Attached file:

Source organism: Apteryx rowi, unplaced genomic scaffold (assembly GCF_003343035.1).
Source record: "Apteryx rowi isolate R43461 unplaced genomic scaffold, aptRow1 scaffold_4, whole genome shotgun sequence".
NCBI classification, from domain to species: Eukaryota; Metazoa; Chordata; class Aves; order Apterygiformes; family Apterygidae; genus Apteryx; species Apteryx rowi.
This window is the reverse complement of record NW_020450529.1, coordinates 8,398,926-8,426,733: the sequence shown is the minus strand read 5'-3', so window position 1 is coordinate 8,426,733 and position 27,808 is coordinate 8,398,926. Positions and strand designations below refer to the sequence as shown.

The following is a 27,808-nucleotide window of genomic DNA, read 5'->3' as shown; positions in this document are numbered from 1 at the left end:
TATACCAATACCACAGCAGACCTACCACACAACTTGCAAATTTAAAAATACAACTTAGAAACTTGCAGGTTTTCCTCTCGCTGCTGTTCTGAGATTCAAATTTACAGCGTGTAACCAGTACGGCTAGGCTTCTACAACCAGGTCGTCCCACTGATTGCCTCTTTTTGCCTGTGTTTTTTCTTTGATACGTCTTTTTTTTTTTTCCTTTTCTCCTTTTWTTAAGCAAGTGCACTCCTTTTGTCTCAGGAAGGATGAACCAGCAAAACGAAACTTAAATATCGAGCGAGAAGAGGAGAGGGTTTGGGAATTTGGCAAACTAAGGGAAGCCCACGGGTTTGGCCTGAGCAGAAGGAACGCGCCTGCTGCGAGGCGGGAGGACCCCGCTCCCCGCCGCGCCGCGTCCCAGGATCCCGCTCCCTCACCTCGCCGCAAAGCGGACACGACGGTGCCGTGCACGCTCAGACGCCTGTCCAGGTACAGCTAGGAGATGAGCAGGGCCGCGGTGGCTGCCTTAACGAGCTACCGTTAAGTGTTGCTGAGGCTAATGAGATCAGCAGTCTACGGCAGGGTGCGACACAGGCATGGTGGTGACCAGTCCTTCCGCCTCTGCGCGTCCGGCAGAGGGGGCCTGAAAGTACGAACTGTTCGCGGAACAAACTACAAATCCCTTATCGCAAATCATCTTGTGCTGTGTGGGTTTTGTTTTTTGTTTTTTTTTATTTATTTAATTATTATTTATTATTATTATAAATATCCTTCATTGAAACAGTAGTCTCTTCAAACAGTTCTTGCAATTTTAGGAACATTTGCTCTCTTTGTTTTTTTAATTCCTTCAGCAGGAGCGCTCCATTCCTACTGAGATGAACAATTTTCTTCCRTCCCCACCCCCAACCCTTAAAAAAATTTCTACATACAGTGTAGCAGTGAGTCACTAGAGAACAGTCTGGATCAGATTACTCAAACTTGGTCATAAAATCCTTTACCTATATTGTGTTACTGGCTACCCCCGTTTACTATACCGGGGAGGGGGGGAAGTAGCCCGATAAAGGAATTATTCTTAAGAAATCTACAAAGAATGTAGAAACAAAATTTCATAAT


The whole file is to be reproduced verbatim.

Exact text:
Source organism: Apteryx rowi, unplaced genomic scaffold (assembly GCF_003343035.1).
Source record: "Apteryx rowi isolate R43461 unplaced genomic scaffold, aptRow1 scaffold_4, whole genome shotgun sequence".
NCBI classification, from domain to species: Eukaryota; Metazoa; Chordata; class Aves; order Apterygiformes; family Apterygidae; genus Apteryx; species Apteryx rowi.
This window is the reverse complement of record NW_020450529.1, coordinates 8,398,926-8,426,733: the sequence shown is the minus strand read 5'-3', so window position 1 is coordinate 8,426,733 and position 27,808 is coordinate 8,398,926. Positions and strand designations below refer to the sequence as shown.

The following is a 27,808-nucleotide window of genomic DNA, read 5'->3' as shown; positions in this document are numbered from 1 at the left end:
TATACCAATACCACAGCAGACCTACCACACAACTTGCAAATTTAAAAATACAACTTAGAAACTTGCAGGTTTTCCTCTCGCTGCTGTTCTGAGATTCAAATTTACAGCGTGTAACCAGTACGGCTAGGCTTCTACAACCAGGTCGTCCCACTGATTGCCTCTTTTTGCCTGTGTTTTTTCTTTGATACGTCTTTTTTTTTTTTCCTTTTCTCCTTTTWTTAAGCAAGTGCACTCCTTTTGTCTCAGGAAGGATGAACCAGCAAAACGAAACTTAAATATCGAGCGAGAAGAGGAGAGGGTTTGGGAATTTGGCAAACTAAGGGAAGCCCACGGGTTTGGCCTGAGCAGAAGGAACGCGCCTGCTGCGAGGCGGGAGGACCCCGCTCCCCGCCGCGCCGCGTCCCAGGATCCCGCTCCCTCACCTCGCCGCAAAGCGGACACGACGGTGCCGTGCACGCTCAGACGCCTGTCCAGGTACAGCTAGGAGATGAGCAGGGCCGCGGTGGCTGCCTTAACGAGCTACCGTTAAGTGTTGCTGAGGCTAATGAGATCAGCAGTCTACGGCAGGGTGCGACACAGGCATGGTGGTGACCAGTCCTTCCGCCTCTGCGCGTCCGGCAGAGGGGGCCTGAAAGTACGAACTGTTCGCGGAACAAACTACAAATCCCTTATCGCAAATCATCTTGTGCTGTGTGGGTTTTGTTTTTTGTTTTTTTTTATTTATTTAATTATTATTTATTATTATTATAAATATCCTTCATTGAAACAGTAGTCTCTTCAAACAGTTCTTGCAATTTTAGGAACATTTGCTCTCTTTGTTTTTTTAATTCCTTCAGCAGGAGCGCTCCATTCCTACTGAGATGAACAATTTTCTTCCRTCCCCACCCCCAACCCTTAAAAAAATTTCTACATACAGTGTAGCAGTGAGTCACTAGAGAACAGTCTGGATCAGATTACTCAAACTTGGTCATAAAATCCTTTACCTATATTGTGTTACTGGCTACCCCCGTTTACTATACCGGGGAGGGGGGGAAGTAGCCCGATAAAGGAATTATTCTTAAGAAATCTACAAAGAATGTAGAAACAAAATTTCATAAT